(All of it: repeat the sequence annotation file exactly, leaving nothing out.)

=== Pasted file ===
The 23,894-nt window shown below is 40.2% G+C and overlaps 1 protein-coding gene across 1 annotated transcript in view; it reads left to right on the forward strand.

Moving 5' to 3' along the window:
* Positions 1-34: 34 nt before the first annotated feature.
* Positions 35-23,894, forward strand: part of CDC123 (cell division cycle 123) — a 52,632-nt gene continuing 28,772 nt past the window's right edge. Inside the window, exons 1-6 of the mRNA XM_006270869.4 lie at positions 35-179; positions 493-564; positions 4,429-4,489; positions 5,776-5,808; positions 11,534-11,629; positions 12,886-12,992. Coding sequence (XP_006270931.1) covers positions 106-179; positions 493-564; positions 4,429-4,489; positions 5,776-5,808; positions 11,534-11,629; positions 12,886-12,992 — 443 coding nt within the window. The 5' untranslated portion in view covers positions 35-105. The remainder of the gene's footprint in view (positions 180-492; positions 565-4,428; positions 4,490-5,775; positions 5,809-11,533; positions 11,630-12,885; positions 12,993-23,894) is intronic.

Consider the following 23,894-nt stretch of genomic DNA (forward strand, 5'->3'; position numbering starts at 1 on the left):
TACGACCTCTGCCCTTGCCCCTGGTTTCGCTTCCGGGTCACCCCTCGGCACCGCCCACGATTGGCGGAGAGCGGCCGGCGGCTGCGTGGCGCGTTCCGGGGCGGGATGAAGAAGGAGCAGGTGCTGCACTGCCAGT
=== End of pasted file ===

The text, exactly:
The 23,894-nt window shown below is 40.2% G+C and overlaps 1 protein-coding gene across 1 annotated transcript in view; it reads left to right on the forward strand.

Moving 5' to 3' along the window:
* Positions 1-34: 34 nt before the first annotated feature.
* Positions 35-23,894, forward strand: part of CDC123 (cell division cycle 123) — a 52,632-nt gene continuing 28,772 nt past the window's right edge. Inside the window, exons 1-6 of the mRNA XM_006270869.4 lie at positions 35-179; positions 493-564; positions 4,429-4,489; positions 5,776-5,808; positions 11,534-11,629; positions 12,886-12,992. Coding sequence (XP_006270931.1) covers positions 106-179; positions 493-564; positions 4,429-4,489; positions 5,776-5,808; positions 11,534-11,629; positions 12,886-12,992 — 443 coding nt within the window. The 5' untranslated portion in view covers positions 35-105. The remainder of the gene's footprint in view (positions 180-492; positions 565-4,428; positions 4,490-5,775; positions 5,809-11,533; positions 11,630-12,885; positions 12,993-23,894) is intronic.

Consider the following 23,894-nt stretch of genomic DNA (forward strand, 5'->3'; position numbering starts at 1 on the left):
TACGACCTCTGCCCTTGCCCCTGGTTTCGCTTCCGGGTCACCCCTCGGCACCGCCCACGATTGGCGGAGAGCGGCCGGCGGCTGCGTGGCGCGTTCCGGGGCGGGATGAAGAAGGAGCAGGTGCTGCACTGCCAGT